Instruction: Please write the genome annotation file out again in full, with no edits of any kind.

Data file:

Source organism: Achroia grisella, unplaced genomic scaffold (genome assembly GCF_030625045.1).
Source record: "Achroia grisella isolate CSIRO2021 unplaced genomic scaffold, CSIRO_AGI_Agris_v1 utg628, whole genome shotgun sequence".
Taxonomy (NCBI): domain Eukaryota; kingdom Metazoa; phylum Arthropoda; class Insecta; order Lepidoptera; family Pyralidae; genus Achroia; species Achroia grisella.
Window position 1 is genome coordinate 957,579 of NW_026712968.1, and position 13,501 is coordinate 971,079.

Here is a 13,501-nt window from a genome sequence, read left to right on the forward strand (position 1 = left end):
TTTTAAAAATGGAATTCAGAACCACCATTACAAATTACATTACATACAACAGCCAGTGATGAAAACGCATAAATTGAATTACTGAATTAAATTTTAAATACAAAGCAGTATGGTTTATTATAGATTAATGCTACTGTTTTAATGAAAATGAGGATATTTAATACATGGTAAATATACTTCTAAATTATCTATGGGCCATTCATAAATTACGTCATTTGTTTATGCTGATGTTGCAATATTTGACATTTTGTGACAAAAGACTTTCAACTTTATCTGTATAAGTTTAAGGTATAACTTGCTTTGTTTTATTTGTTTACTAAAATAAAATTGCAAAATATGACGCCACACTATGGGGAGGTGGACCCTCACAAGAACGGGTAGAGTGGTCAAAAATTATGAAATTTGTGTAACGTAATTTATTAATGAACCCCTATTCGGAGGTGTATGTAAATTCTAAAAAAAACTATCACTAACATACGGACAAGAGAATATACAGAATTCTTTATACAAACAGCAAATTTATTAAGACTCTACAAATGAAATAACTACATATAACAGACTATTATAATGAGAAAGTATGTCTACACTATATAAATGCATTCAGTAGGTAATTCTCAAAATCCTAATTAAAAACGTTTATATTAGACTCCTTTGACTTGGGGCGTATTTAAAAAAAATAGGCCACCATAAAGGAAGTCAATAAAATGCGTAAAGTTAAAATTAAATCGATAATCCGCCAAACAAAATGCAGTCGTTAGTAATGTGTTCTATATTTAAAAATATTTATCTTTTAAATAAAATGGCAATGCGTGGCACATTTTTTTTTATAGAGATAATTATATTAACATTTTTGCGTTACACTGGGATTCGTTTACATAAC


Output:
Source organism: Achroia grisella, unplaced genomic scaffold (genome assembly GCF_030625045.1).
Source record: "Achroia grisella isolate CSIRO2021 unplaced genomic scaffold, CSIRO_AGI_Agris_v1 utg628, whole genome shotgun sequence".
Taxonomy (NCBI): domain Eukaryota; kingdom Metazoa; phylum Arthropoda; class Insecta; order Lepidoptera; family Pyralidae; genus Achroia; species Achroia grisella.
Window position 1 is genome coordinate 957,579 of NW_026712968.1, and position 13,501 is coordinate 971,079.

Here is a 13,501-nt window from a genome sequence, read left to right on the forward strand (position 1 = left end):
TTTTAAAAATGGAATTCAGAACCACCATTACAAATTACATTACATACAACAGCCAGTGATGAAAACGCATAAATTGAATTACTGAATTAAATTTTAAATACAAAGCAGTATGGTTTATTATAGATTAATGCTACTGTTTTAATGAAAATGAGGATATTTAATACATGGTAAATATACTTCTAAATTATCTATGGGCCATTCATAAATTACGTCATTTGTTTATGCTGATGTTGCAATATTTGACATTTTGTGACAAAAGACTTTCAACTTTATCTGTATAAGTTTAAGGTATAACTTGCTTTGTTTTATTTGTTTACTAAAATAAAATTGCAAAATATGACGCCACACTATGGGGAGGTGGACCCTCACAAGAACGGGTAGAGTGGTCAAAAATTATGAAATTTGTGTAACGTAATTTATTAATGAACCCCTATTCGGAGGTGTATGTAAATTCTAAAAAAAACTATCACTAACATACGGACAAGAGAATATACAGAATTCTTTATACAAACAGCAAATTTATTAAGACTCTACAAATGAAATAACTACATATAACAGACTATTATAATGAGAAAGTATGTCTACACTATATAAATGCATTCAGTAGGTAATTCTCAAAATCCTAATTAAAAACGTTTATATTAGACTCCTTTGACTTGGGGCGTATTTAAAAAAAATAGGCCACCATAAAGGAAGTCAATAAAATGCGTAAAGTTAAAATTAAATCGATAATCCGCCAAACAAAATGCAGTCGTTAGTAATGTGTTCTATATTTAAAAATATTTATCTTTTAAATAAAATGGCAATGCGTGGCACATTTTTTTTTATAGAGATAATTATATTAACATTTTTGCGTTACACTGGGATTCGTTTACATAAC